The growing number of influential Weibo commentators are increasingly opening their own online shops or promoting products.
Utah has agreed not to enforce for now a new law that would ban search engines from displaying competitors’ ads when someone searches for a trademarked name.
A Utah law designed to prevent competitors’ ads from popping up next to search results for a trademarked name took effect April 30 but is not being enforced for the time being. State Rep. David Clark, one of the backers of the Trademark Protection Act passed this year, says state officials agreed to move slowly on setting up the enforcement infrastructure after a meeting in late April with representatives of Google, Yahoo, Microsoft, AOL and other Internet companies.
“We’re in an agreed-upon hold area as we try to dialogue with them to see if we can accomplish what we’re trying to do with as little impact as possible on their business,” Clark tells Internet Retailer.
The law calls on Utah to set up a system that would allow companies to register their trademarks. Once that registry is set up, a company that had registered its trademark could sue if a search for one of its trademarked names led to a competitor’s ad being displayed.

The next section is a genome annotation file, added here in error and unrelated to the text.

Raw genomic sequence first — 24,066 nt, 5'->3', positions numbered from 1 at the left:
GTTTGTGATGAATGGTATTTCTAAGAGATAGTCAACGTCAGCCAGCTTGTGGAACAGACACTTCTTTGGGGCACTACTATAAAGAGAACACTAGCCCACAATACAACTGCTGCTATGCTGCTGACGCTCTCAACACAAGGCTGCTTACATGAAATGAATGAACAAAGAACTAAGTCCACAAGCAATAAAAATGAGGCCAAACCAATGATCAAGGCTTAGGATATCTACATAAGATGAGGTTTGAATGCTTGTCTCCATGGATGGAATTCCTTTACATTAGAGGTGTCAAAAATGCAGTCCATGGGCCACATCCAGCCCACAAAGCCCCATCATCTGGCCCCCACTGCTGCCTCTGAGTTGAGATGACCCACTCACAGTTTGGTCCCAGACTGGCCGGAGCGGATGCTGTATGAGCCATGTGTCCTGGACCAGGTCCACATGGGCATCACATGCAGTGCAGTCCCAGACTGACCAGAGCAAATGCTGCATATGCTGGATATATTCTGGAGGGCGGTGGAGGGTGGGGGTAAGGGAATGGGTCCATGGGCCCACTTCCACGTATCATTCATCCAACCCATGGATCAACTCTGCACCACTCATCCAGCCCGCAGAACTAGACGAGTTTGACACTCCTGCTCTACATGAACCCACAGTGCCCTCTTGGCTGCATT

Clark says the state is purposely moving slowly on setting up the registry so the law cannot be enforced while the state continues to meet with industry representatives. He says he hopes by the end of May “we’ll know whether we can find something workable or agree to disagree.”
Clark says the aim of the bill is to protect the investment companies make in brand names they trademark. However, the law has generated considerable opposition in the Internet world, even beyond the search engines that profit from paid search. For instance, the Electronic Frontier Foundation, a not-for-profit group focused on Internet-related consumer issues, says the public might benefit from an advocacy group being able to buy an ad exposing a safety issue with a company’s product and that consumers also might want to learn about offers from competitors.
Search engines have different policies on keyword search advertising against trademarked names. Yahoo says it does not allow such search ads. Google does allow them, at least in the United States and Canada. In Europe, where some courts have ruled against the practice, Google removes ads when it receives complaints from companies that own the trademarked names.